(source of photo here)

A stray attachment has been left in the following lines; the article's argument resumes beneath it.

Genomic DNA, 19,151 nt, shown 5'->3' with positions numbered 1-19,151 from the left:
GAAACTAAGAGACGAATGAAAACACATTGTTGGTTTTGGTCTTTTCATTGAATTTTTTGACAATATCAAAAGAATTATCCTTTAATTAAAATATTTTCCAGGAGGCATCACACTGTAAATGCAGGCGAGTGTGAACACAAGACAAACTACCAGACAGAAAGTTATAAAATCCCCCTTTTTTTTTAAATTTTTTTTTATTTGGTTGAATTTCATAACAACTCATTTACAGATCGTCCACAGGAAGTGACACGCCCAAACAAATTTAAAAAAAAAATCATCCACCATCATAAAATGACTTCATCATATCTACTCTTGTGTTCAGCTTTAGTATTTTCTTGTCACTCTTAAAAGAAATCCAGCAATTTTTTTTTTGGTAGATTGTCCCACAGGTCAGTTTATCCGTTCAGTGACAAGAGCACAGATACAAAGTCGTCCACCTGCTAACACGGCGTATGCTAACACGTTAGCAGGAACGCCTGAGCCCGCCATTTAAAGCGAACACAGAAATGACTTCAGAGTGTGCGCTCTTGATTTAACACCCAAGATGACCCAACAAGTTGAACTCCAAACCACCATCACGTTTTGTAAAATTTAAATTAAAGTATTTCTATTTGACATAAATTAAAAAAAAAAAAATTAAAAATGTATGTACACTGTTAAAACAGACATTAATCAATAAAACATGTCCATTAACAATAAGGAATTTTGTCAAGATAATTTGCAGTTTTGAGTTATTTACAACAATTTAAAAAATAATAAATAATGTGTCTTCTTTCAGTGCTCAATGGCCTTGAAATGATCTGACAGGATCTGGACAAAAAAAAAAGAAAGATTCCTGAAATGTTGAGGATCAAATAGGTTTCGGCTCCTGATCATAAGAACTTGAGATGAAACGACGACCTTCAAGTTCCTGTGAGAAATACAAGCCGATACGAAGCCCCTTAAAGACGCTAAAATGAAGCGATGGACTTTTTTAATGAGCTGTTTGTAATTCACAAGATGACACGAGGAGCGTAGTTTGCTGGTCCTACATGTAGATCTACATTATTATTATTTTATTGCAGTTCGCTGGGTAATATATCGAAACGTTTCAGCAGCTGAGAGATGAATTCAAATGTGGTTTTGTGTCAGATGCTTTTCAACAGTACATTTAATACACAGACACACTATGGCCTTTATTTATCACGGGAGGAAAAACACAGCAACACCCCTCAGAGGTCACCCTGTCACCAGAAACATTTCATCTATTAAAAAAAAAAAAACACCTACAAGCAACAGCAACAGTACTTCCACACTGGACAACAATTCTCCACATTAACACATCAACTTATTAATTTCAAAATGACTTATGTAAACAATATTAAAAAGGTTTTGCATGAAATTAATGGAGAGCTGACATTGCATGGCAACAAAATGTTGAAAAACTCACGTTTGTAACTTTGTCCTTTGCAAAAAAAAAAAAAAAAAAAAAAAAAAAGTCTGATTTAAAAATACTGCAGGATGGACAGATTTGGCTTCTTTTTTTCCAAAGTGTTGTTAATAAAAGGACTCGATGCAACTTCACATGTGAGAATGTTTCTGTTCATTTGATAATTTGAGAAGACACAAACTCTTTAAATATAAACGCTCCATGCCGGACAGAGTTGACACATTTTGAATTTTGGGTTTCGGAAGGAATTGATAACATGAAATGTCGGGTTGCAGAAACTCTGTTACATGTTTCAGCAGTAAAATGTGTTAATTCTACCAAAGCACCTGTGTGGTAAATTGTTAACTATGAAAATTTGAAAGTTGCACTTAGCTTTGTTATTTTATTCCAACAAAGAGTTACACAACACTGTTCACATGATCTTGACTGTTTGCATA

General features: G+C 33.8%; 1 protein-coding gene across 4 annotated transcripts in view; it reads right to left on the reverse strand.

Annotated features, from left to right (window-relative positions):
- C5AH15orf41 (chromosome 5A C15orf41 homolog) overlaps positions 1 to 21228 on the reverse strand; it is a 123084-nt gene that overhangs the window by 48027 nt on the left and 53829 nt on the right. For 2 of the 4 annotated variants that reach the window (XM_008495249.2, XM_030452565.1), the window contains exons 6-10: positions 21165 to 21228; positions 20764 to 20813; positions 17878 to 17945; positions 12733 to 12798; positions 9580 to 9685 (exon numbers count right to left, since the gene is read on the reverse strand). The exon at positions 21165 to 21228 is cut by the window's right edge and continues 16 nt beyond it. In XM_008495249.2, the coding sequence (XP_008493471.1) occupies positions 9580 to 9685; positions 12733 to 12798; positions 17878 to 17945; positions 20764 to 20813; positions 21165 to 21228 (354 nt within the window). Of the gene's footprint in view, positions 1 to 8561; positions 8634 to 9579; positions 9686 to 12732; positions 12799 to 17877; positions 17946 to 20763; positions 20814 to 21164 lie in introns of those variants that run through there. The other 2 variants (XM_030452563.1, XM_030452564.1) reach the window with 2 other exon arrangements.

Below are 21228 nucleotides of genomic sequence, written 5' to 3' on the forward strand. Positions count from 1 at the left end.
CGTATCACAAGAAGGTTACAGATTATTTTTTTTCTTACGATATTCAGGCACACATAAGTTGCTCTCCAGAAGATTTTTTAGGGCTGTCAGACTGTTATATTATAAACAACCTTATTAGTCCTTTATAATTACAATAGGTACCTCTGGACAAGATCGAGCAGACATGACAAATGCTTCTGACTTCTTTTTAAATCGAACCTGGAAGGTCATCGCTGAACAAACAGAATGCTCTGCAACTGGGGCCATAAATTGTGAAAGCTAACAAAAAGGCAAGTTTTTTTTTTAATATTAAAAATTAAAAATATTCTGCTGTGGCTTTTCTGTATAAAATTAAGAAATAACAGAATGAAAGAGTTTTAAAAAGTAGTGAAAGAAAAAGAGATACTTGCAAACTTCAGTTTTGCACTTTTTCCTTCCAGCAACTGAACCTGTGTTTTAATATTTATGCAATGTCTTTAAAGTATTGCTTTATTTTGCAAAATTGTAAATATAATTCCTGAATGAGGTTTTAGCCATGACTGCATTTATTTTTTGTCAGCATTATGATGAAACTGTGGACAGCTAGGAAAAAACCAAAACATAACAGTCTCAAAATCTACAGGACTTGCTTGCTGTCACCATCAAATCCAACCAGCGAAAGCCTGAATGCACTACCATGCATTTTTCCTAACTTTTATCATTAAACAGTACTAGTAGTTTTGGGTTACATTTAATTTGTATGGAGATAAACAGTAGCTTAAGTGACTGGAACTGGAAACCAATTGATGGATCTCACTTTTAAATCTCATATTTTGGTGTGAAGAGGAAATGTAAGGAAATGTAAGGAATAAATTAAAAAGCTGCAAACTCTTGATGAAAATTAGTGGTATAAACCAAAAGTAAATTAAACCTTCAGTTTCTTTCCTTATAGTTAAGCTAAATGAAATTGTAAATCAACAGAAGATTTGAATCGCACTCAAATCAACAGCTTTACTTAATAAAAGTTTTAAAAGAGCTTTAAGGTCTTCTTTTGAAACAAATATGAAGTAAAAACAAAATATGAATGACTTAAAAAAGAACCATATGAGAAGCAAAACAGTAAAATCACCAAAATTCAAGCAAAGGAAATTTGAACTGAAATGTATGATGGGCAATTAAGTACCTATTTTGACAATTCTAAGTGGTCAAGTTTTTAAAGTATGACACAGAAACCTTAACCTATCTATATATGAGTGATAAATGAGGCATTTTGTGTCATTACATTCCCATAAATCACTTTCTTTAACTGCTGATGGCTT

The blanket octopus (Tremoctopus violaceus) pictured is a female. The males and females of this species are very different in size. Australian and British marine biologists stumbled across the diminutive male octopus while scuba diving in the Great Barrier Reef. Divers spotted a male 2.4 centimeters (0.9 inches) long. By contrast, females of the species grow up to two meters (6.6 feet) long. Blanket octopuses are rarely seen. They spend their entire life drifting in the open oceans of warm regions worldwide. When a male blanket octopus encounters a female, he fills a modified tentacle with sperm, tears it off, presents it to its prospective mate, and then drifts off to certain death. The female blanket octopus uses her unique feature as a most impressive defense mechanism. Instead of using ink to scare off predators, the female (when threatened) will unfurl her large net-like membranes which billow gracefully in the water behind her. This “blanket” greatly increases her apparent size.